A Turnover Story (Not What You Think)

Joe Yeager breaks down the Red Raiders loss to the Bears on Saturday.

Turnover Story: When the fingers are pointed at Texas Tech's loss to Baylor, they will doubtless zero in on the Red Raiders' four turnovers. And that is as it should be. Those turnovers flipped the game Baylor's way. But there is another turnover story within that story, and it is a woeful tale that has woven its way through Tech's entire Big 12 saga.


Coming to the point, the Red Raider defense didn't force a single turnover against the Bears. The Baylor center's snaps looked like guided missiles whose homing mechanism had been fried, but there was nary a Red Raider around to corral one. Nick Florence had a ball or two tipped, but no Tech defender was in the vicinity to snare it. Heck, he dribbled on ball in the backfield like Curley Neal and ran it into the end zone!


Compare that dismal absence of opportunism to the ball-hawking Baylor defense, which was always well placed to pick off Seth Doege's caroms and you'll see the difference between a defense that gives you a chance to win and one that does not.


Sadly, the inability to generate turnovers was hardly confined to the Baylor loss. In point of fact, the Red Raiders have now gone 21 straight quarters and six overtime periods without getting a turnover. Cody Davis' third-quarter pick against TCU's freshman quarterback Trevone Boykin was Tech's last turnover. Indeed, in Tech's nine Big 12 games, the defense has caused a mere eight turnovers. A really good defense can get eight TOs in two games.


Stopping Big 12 offenses is extremely difficult. It is practically impossible if you don't get two or three turnovers per game. The Red Raiders haven't even come close. So if you're looking for a single good explanation for why this team has collapsed down the stretch, look no further than the defense's failure to create turnovers.


It All Started with Special Teams: As has so often been the case, Texas Tech's demise began with a seemingly innocuous special teams blunder. Hence, the Red Raider offense and defense got off to hot starts, scoring two touchdowns and holding the potent Bears scoreless.


The Red Raiders looked reborn. They looked like they might be able to knock Baylor our early. Instead, they punched themselves in the nether regions.


Kramer Fyfe lofted a short kickoff to the sixteen yardline, and the Bear return man, meeting no Tech resistance, scooted out to the 46.


You don't give Baylor's offense a short field. You don't give a Big 12 opponent life. But that's what Tech's special teams did. And predictably as all get out, the Bears marched downfield for their first touchdown. Tech's defense wasn't the same the rest of the day.


Opportunities Missed: Despite the short field, which practically gifted Baylor a touchdown, later in the half the Red Raiders had an opportunity to perhaps put the Bears away. Leading 21-7, Tech was in possession of the pill and threatening to put Baylor three scores down. But Seth Doege got greedy. On 1st-and-10 from the Bear 44, he heaved the ball deep downfield into double coverage toward a receiver who wasn't remotely open. The Bears got their first of three oskies, and Tech's first chance at polishing Baylor off was by the boards.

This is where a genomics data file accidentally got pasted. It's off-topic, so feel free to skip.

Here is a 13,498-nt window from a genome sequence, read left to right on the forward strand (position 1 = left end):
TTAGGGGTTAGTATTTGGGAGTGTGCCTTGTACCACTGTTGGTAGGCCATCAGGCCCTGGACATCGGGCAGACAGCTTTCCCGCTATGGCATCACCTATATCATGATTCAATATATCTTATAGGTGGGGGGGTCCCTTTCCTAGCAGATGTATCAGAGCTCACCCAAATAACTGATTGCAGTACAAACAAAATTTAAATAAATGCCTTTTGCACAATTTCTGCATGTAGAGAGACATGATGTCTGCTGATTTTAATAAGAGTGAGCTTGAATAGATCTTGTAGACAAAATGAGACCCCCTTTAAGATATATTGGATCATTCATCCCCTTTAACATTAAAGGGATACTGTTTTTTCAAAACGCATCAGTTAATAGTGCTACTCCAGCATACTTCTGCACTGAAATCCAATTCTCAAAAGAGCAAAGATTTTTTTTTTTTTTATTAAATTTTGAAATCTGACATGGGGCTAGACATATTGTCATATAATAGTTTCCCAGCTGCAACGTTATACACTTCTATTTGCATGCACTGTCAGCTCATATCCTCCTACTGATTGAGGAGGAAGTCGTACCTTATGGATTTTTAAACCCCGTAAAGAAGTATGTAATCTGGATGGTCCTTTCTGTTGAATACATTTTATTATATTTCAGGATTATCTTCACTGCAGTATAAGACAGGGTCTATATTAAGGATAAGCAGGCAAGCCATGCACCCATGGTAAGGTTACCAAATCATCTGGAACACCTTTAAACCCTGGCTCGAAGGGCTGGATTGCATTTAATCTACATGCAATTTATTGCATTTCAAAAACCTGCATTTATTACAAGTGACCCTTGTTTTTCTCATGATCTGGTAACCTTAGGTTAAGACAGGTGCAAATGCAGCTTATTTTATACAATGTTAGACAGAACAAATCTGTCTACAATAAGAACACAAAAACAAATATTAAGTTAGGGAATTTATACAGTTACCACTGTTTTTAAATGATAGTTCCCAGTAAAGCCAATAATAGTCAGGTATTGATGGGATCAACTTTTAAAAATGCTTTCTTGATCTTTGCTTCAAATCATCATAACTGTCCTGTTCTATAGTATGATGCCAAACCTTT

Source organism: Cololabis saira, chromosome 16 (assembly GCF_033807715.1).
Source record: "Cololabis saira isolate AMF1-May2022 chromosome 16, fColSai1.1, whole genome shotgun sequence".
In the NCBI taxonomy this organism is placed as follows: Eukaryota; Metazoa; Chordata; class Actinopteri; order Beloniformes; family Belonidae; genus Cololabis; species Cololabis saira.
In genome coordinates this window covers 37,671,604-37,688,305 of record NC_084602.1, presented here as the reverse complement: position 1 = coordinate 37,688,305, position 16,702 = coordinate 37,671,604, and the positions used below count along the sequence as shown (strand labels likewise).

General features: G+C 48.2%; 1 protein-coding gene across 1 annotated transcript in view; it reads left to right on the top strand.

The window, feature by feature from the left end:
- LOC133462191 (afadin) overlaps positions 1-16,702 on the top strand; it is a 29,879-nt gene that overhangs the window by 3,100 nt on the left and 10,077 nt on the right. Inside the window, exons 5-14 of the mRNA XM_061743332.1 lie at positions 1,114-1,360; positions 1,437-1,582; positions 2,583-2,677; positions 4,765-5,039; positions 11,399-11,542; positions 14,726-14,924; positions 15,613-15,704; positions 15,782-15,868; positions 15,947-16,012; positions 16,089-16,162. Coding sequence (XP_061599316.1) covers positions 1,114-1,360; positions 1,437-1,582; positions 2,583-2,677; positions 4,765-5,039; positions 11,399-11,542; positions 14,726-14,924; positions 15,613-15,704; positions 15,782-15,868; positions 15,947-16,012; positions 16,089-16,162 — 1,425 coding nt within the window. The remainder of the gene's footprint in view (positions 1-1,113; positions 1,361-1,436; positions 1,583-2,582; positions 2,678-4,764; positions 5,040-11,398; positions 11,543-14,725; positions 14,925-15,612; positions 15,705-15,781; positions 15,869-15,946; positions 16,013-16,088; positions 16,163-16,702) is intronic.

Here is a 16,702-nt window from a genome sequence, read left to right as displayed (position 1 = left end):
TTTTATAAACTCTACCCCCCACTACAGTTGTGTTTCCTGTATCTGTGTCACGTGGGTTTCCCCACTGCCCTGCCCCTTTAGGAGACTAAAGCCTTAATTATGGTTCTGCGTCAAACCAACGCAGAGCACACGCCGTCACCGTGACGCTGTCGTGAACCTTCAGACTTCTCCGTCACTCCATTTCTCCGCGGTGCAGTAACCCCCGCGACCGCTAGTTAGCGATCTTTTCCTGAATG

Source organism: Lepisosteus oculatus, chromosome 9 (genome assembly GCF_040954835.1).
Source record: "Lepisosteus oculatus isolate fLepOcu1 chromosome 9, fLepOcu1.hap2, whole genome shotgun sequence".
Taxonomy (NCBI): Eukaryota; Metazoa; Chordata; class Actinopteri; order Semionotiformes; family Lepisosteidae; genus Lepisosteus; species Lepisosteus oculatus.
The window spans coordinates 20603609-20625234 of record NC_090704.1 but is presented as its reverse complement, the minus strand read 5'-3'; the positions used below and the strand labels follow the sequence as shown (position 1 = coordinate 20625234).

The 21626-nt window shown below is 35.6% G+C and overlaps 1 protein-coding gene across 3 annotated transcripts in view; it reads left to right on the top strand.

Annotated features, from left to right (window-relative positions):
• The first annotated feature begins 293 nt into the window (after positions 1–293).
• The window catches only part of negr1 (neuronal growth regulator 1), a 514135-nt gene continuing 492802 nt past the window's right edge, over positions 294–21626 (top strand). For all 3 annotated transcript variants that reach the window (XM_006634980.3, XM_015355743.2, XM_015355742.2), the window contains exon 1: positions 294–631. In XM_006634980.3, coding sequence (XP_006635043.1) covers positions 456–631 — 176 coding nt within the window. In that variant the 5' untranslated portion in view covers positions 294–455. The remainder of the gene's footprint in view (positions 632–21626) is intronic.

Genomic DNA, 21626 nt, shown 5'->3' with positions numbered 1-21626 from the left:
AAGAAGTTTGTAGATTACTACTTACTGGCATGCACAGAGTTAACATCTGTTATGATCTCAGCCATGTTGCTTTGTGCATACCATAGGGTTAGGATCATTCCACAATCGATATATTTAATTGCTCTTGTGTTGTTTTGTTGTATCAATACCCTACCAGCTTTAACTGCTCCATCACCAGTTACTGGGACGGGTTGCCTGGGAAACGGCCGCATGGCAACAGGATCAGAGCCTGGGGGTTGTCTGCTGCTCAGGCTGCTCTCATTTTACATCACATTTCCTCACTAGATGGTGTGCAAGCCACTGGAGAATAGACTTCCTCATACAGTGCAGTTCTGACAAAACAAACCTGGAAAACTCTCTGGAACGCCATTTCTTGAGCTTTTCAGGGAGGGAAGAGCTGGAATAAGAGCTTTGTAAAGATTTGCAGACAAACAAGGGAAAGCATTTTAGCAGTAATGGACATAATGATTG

The second came on Tech's next possession. Following a tremendous goal line stand, the Red Raiders took over possession at their own five and marched to the Bear seven where Doege fumbled and Baylor recovered. Doege simultaneously wasted a goal line stand and squandered a platinum chance to bury the Bears. Oh, the humanity.


2nd-and-short:  I've always thought the stupidest play call in all of football is getting fancy and/or greedy on 2nd-and-short. First downs are vital, and even on 2nd-and-short they're no sure thing. But offensive coordinators have always been in love with taking their shots on this down and distance. Neal Brown did this in the fourth quarter with disastrous results.


The Red Raiders had a 2nd-and-one at the Baylor 43, but rather than run the rock between Deveric Gallington and Le'Raven Clark, where Tech had had huge success all day, Brown elected to throw the bubble screen to Darrin Moore who promptly lost two yards. Then, on 3rd-and-three, much more of a passing down, Doege lobbed the pick six that gave Baylor their first lead. It's enough to drive a man to drink.


RG III: If I never again hear that moniker it will still be way too bloody soon. Do boob toob media really think this is cool, clever or cute? Call the man by his real name.


Game Ball to Texas Farm Bureau: Some politically correct poofters—and I know not exactly whom—trampled all over tradition and made galloping fools of themselves by rebranding the Red River Shootout between Texas and Oklahoma the Red River Rivalry. Idiots. So full credit to Texas Farm Bureau insurance, the sponsor of the game between Tech and Baylor, for christening this game the Texas Farm Bureau Shootout. That alone is sufficient reason for continuing to play this game in Dallas. Hell, I might just call up the good folks at TFB so as to up the coverage on my palace.


The Name Blame: Justin Kutcher, Fox's play-by-play man, got on my bad side by pronouncing Zouzalik, ZOO-zuh-lick. But to be fair, that's a name that even flummoxed Brent Musburger. Far worse was Kutcher repeatedly pronouncing Baylor running back Glasco Martin's last name Marden. What the heck? Does the guy have a broken tongue as well as a busted wrist?   



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